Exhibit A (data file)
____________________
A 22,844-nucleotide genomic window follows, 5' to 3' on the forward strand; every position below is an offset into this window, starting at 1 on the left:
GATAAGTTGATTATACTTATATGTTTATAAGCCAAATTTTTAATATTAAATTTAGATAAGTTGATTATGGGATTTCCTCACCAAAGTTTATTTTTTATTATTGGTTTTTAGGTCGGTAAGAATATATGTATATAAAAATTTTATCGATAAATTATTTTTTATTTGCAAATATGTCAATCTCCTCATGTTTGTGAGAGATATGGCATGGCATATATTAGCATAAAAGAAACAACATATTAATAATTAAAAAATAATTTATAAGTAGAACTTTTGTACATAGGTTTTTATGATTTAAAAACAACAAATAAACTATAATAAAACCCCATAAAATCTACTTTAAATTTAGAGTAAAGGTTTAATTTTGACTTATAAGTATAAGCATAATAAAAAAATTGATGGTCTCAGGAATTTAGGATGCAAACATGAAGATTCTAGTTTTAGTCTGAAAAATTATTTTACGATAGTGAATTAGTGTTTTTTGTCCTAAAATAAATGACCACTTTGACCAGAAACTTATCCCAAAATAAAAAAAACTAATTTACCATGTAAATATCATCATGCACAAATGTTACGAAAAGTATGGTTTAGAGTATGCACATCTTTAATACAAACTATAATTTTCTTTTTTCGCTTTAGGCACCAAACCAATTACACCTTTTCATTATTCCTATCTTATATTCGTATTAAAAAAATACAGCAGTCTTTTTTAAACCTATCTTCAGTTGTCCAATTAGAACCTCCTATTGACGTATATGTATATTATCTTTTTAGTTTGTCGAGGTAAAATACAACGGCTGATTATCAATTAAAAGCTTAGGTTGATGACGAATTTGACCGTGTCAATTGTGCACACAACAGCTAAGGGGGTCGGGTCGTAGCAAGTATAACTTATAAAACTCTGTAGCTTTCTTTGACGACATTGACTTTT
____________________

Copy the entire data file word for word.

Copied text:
A 22,844-nucleotide genomic window follows, 5' to 3' on the forward strand; every position below is an offset into this window, starting at 1 on the left:
GATAAGTTGATTATACTTATATGTTTATAAGCCAAATTTTTAATATTAAATTTAGATAAGTTGATTATGGGATTTCCTCACCAAAGTTTATTTTTTATTATTGGTTTTTAGGTCGGTAAGAATATATGTATATAAAAATTTTATCGATAAATTATTTTTTATTTGCAAATATGTCAATCTCCTCATGTTTGTGAGAGATATGGCATGGCATATATTAGCATAAAAGAAACAACATATTAATAATTAAAAAATAATTTATAAGTAGAACTTTTGTACATAGGTTTTTATGATTTAAAAACAACAAATAAACTATAATAAAACCCCATAAAATCTACTTTAAATTTAGAGTAAAGGTTTAATTTTGACTTATAAGTATAAGCATAATAAAAAAATTGATGGTCTCAGGAATTTAGGATGCAAACATGAAGATTCTAGTTTTAGTCTGAAAAATTATTTTACGATAGTGAATTAGTGTTTTTTGTCCTAAAATAAATGACCACTTTGACCAGAAACTTATCCCAAAATAAAAAAAACTAATTTACCATGTAAATATCATCATGCACAAATGTTACGAAAAGTATGGTTTAGAGTATGCACATCTTTAATACAAACTATAATTTTCTTTTTTCGCTTTAGGCACCAAACCAATTACACCTTTTCATTATTCCTATCTTATATTCGTATTAAAAAAATACAGCAGTCTTTTTTAAACCTATCTTCAGTTGTCCAATTAGAACCTCCTATTGACGTATATGTATATTATCTTTTTAGTTTGTCGAGGTAAAATACAACGGCTGATTATCAATTAAAAGCTTAGGTTGATGACGAATTTGACCGTGTCAATTGTGCACACAACAGCTAAGGGGGTCGGGTCGTAGCAAGTATAACTTATAAAACTCTGTAGCTTTCTTTGACGACATTGACTTTT